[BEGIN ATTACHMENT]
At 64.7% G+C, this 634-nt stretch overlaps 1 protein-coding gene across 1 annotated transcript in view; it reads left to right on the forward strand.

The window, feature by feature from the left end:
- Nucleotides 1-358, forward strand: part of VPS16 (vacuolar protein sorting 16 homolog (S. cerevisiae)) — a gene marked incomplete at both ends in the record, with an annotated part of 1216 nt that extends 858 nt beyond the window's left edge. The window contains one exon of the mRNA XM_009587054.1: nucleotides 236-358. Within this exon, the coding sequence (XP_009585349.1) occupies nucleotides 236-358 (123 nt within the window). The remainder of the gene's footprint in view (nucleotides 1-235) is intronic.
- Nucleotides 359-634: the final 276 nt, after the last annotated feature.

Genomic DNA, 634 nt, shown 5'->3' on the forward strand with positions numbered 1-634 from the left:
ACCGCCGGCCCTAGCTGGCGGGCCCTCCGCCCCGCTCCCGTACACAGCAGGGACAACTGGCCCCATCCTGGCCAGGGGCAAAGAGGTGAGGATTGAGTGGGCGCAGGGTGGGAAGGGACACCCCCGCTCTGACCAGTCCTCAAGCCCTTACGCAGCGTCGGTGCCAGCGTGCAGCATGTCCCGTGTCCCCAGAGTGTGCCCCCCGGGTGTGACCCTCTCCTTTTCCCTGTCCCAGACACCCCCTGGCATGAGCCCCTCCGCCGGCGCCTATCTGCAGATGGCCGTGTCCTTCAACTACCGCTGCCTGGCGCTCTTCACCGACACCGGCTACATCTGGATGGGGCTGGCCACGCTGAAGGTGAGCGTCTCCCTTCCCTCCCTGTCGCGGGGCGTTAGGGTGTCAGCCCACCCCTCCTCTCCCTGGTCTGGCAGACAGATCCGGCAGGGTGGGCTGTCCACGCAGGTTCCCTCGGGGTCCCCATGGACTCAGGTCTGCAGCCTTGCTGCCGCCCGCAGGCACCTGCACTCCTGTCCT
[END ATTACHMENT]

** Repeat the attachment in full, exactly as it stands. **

At 64.7% G+C, this 634-nt stretch overlaps 1 protein-coding gene across 1 annotated transcript in view; it reads left to right on the forward strand.

The window, feature by feature from the left end:
- Nucleotides 1-358, forward strand: part of VPS16 (vacuolar protein sorting 16 homolog (S. cerevisiae)) — a gene marked incomplete at both ends in the record, with an annotated part of 1216 nt that extends 858 nt beyond the window's left edge. The window contains one exon of the mRNA XM_009587054.1: nucleotides 236-358. Within this exon, the coding sequence (XP_009585349.1) occupies nucleotides 236-358 (123 nt within the window). The remainder of the gene's footprint in view (nucleotides 1-235) is intronic.
- Nucleotides 359-634: the final 276 nt, after the last annotated feature.

Genomic DNA, 634 nt, shown 5'->3' on the forward strand with positions numbered 1-634 from the left:
ACCGCCGGCCCTAGCTGGCGGGCCCTCCGCCCCGCTCCCGTACACAGCAGGGACAACTGGCCCCATCCTGGCCAGGGGCAAAGAGGTGAGGATTGAGTGGGCGCAGGGTGGGAAGGGACACCCCCGCTCTGACCAGTCCTCAAGCCCTTACGCAGCGTCGGTGCCAGCGTGCAGCATGTCCCGTGTCCCCAGAGTGTGCCCCCCGGGTGTGACCCTCTCCTTTTCCCTGTCCCAGACACCCCCTGGCATGAGCCCCTCCGCCGGCGCCTATCTGCAGATGGCCGTGTCCTTCAACTACCGCTGCCTGGCGCTCTTCACCGACACCGGCTACATCTGGATGGGGCTGGCCACGCTGAAGGTGAGCGTCTCCCTTCCCTCCCTGTCGCGGGGCGTTAGGGTGTCAGCCCACCCCTCCTCTCCCTGGTCTGGCAGACAGATCCGGCAGGGTGGGCTGTCCACGCAGGTTCCCTCGGGGTCCCCATGGACTCAGGTCTGCAGCCTTGCTGCCGCCCGCAGGCACCTGCACTCCTGTCCT